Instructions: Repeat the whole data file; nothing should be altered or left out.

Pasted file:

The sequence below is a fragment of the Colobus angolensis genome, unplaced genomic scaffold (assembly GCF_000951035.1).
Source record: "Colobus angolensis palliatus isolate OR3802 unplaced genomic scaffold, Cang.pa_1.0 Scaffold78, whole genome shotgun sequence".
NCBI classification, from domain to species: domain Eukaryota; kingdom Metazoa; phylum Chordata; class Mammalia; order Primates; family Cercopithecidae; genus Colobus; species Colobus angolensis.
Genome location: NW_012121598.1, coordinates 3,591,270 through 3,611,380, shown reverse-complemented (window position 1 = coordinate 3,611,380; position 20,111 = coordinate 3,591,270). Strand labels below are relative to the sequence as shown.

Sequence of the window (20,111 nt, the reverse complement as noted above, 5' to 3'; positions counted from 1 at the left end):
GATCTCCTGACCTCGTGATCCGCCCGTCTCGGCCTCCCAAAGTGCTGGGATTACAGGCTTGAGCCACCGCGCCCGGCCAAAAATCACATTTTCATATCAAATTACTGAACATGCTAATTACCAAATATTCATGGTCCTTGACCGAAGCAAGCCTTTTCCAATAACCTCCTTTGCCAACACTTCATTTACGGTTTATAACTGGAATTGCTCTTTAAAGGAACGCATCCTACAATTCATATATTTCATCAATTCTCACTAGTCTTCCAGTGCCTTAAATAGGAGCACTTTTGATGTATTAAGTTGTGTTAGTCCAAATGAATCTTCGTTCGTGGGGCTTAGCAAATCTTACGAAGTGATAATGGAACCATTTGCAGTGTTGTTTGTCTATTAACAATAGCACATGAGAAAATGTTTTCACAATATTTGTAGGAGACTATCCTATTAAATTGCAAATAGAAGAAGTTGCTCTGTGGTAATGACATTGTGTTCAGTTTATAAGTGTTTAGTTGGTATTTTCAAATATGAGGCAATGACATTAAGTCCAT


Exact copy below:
The sequence below is a fragment of the Colobus angolensis genome, unplaced genomic scaffold (assembly GCF_000951035.1).
Source record: "Colobus angolensis palliatus isolate OR3802 unplaced genomic scaffold, Cang.pa_1.0 Scaffold78, whole genome shotgun sequence".
NCBI classification, from domain to species: domain Eukaryota; kingdom Metazoa; phylum Chordata; class Mammalia; order Primates; family Cercopithecidae; genus Colobus; species Colobus angolensis.
Genome location: NW_012121598.1, coordinates 3,591,270 through 3,611,380, shown reverse-complemented (window position 1 = coordinate 3,611,380; position 20,111 = coordinate 3,591,270). Strand labels below are relative to the sequence as shown.

Sequence of the window (20,111 nt, the reverse complement as noted above, 5' to 3'; positions counted from 1 at the left end):
GATCTCCTGACCTCGTGATCCGCCCGTCTCGGCCTCCCAAAGTGCTGGGATTACAGGCTTGAGCCACCGCGCCCGGCCAAAAATCACATTTTCATATCAAATTACTGAACATGCTAATTACCAAATATTCATGGTCCTTGACCGAAGCAAGCCTTTTCCAATAACCTCCTTTGCCAACACTTCATTTACGGTTTATAACTGGAATTGCTCTTTAAAGGAACGCATCCTACAATTCATATATTTCATCAATTCTCACTAGTCTTCCAGTGCCTTAAATAGGAGCACTTTTGATGTATTAAGTTGTGTTAGTCCAAATGAATCTTCGTTCGTGGGGCTTAGCAAATCTTACGAAGTGATAATGGAACCATTTGCAGTGTTGTTTGTCTATTAACAATAGCACATGAGAAAATGTTTTCACAATATTTGTAGGAGACTATCCTATTAAATTGCAAATAGAAGAAGTTGCTCTGTGGTAATGACATTGTGTTCAGTTTATAAGTGTTTAGTTGGTATTTTCAAATATGAGGCAATGACATTAAGTCCAT